Chicken Myths, Busted
Think Twice Before You Just Believe Any Old Chicken Adage
By Robert Pekel, Arkansas
The demand for fresh, nourishing food free of chemicals is accelerating. Small backyard chicken flocks are a clean, healthy source of eggs and meat. Many cities across the country are updating ordinances to welcome country chickens to an urban environment. Raising them is fun and fairly simple. However, successful egg production and quality meat depends on choosing the right breeds and raising them the right way.
Today families in diverse environments can experience the fun of bringing home day-old chicks. Chicks can be purchased over the Internet and delivered by mail, but it’s much more fun to pick out chicks at a local feed store.
In Arkansas, where I live, feed stores offer spring chicks starting in March. They usually keep a good mix through April into May. The feed store is fun because I get to survey all the poultry including ducks, geese and turkeys. But before a trip to the feed store, be sure to have ready a draft free pen, water, chick starter, heat lamp and a bale of pine shavings or straw. While a feed store may be a bit of an excursion for urban or city farmers, the adventure should be well worth the effort. Next, the focus turns to choosing the right breeds. A good laying hen should yield close to an egg a day.
DUAL-PURPOSE CHICKENS ARE GOOD FOR BOTH EGG AND MEAT PRODUCTION
I have tried most of these breeds, and in my experience dual-purpose chickens either don’t lay enough eggs or the meat is off flavor or there’s not much of it.
Red Sex Link, Golden Comet and Leghorns have performed well. I purchase these chickens at the local 4-H club pullet auction. A pullet is a 6-month-old bird ready to lay eggs. The auction is an annual event every August. There is probably a 4-H club in your area. Breeds like, Black Australorp, Barred Rock and Rhode Island Red also perform well. They are all good foragers. This broadens their diet and offers them the exercise they need to lay nutritious eggs. A Mother Earth News survey reported eggs from pastured chickens “contain one-third less cholesterol, one-fourth less fat, two-thirds more vitamin A, twice the omega-3, three times more vitamin E, and seven times more beta carotene,” than industrial farmed eggs.
Meat chickens should produce flavorful meat and a lot of it.
CORNISH ROCK AND CORNISH CROSS ARE NOT GOOD CHICKENS BECAUSE THEY ARE THE INDUSTRIAL FARM STANDARD.
They are the standard for a reason. Cornish Rock produces the best quality and the maximum quantity of meat. How it is raised determines the difference between a healthy chicken, or the industrial creation of Franken-chicken. This breed provides wholesome, nourishing meat when raised with an abundance of sunshine, fresh air and exercise. Free range is good. I let my chickens range in the afternoon until sunset, but only when I can keep an eye on them. Several hours a day should be sufficient time to add bugs and grasses to their diet. Coyotes, raccoons and hawks are all looking for a quick, easy meal, and can wipe out a small flock in short order. For this reason, I use a coop to protect the chickens when I am not at home or at night. It is also a good idea to change the time of day when letting the chickens out to range. Hawks have an uncanny ability to pick up on a pattern. A natural diet will require a little coaxing to get Cornish Rock to leave their coop. Cornish Rocks tend to belly up to the feeder rather than forage, but with persistence, and in time they will run the yard and even try to fly.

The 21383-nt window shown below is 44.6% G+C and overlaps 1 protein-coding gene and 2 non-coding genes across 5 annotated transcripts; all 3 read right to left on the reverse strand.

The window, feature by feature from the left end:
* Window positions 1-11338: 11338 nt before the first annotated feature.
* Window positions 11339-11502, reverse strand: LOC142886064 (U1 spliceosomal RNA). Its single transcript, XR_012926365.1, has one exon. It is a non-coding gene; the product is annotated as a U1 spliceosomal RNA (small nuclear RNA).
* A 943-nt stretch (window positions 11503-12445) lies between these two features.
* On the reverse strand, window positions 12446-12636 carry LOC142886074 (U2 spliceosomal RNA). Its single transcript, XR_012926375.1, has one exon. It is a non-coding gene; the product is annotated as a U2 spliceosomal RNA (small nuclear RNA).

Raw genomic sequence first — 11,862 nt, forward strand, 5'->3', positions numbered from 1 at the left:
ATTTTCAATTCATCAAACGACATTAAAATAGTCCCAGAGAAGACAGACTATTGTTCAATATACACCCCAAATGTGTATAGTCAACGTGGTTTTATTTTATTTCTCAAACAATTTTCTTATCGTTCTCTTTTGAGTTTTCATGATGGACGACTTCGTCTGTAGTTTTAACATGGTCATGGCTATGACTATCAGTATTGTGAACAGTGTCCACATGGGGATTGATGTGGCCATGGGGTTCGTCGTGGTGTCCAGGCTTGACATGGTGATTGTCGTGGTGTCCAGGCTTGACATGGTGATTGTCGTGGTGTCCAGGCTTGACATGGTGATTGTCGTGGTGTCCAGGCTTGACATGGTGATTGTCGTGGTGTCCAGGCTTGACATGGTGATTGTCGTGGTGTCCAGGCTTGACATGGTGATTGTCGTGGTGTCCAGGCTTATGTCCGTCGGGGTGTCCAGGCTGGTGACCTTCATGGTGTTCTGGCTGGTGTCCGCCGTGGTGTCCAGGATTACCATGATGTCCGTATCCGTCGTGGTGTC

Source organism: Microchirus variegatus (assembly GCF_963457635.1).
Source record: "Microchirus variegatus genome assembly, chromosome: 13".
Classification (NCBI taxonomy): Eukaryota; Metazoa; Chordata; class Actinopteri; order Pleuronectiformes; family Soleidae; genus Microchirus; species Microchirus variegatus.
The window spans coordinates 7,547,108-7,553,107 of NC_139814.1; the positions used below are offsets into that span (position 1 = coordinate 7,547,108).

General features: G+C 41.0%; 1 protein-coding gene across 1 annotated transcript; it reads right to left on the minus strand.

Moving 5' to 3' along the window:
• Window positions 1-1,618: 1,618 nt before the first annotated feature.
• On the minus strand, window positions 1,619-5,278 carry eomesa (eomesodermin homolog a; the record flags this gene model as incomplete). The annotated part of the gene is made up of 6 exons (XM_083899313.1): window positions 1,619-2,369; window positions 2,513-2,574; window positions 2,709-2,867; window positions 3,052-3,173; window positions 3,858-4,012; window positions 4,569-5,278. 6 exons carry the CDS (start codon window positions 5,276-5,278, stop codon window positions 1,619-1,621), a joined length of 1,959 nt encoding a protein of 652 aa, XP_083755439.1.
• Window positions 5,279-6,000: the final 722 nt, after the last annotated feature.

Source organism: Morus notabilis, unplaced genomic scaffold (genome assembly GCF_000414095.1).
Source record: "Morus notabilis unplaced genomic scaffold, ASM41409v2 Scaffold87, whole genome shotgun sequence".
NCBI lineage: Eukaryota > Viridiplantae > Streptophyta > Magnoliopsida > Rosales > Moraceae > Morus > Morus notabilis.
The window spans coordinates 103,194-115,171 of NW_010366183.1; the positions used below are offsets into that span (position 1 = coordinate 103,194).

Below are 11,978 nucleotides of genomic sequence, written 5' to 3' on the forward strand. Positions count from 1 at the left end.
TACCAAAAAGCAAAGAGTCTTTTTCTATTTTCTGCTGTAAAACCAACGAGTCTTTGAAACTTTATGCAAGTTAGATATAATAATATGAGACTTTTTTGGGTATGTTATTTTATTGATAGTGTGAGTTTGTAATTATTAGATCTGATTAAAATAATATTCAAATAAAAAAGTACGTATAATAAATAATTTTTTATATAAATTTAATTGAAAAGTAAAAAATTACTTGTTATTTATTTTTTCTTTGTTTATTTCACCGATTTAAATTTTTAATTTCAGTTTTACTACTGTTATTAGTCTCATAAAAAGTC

A Cornish Rock chicken will grow very quickly. Some times they put on meat faster than their hearts and liver can keep up. This may cause them to drop dead. Bring them up slow with no artificial lighting. Limit their feeding to twice a day, and encourage them to forage. It will take about eight to 12 weeks to reach a hearty eating size of around six to 10 pounds.
A ROOSTER IS NECESSARY TO PRODUCE EGGS.
This is probably more of a misunderstanding than a myth. A rooster is not needed to yield eggs. Roosters tend to be rather hard on the hens, so unless one wishes to try a hand at breeding, roosters are unnecessary. Your hens will thank you.
THE BIGGEST MYTH IS THAT CHICKENS ARE GOOD FOR THE GARDEN.
I’ve read too many articles that attest to this fairy tale. Chickens in the garden are a disaster. They disrupt carefully mulched beds, and destroy seedlings with their scratching. Oh yes, they like to dine on young seedlings such as cabbage, broccoli, and other greens. This is very, very annoying.
A real bonus and no myth at all is that chickens can create black gold when yard waste such as leaves, and grass clippings are added to their pen. The chickens will blend in their droppings, work it all together, and scratch it down into nutrient rich fertilizer. That’s not all, foraging chickens will put a big dent in the tick and flea population.
The popularity of raising backyard chicken is soaring, and with good reason. Chickens offer backyard farmers an abundance of good products and services. Imagine the excitement of harvesting farm fresh eggs, or serving healthy, home raised chicken for dinner. Envision adding nutrient rich compost to your garden that was created on site. Think how good it will be to have an effective, non-hazardous pest control at your disposal for free. Backyard chickens are a potent addition in the quest for self-reliance. A little understanding of chickens will produce best results and create the best experience.
Robert Pekel is a long-time poultry owner who lives in Arkansas. You can reach him at firstname.lastname@example.org.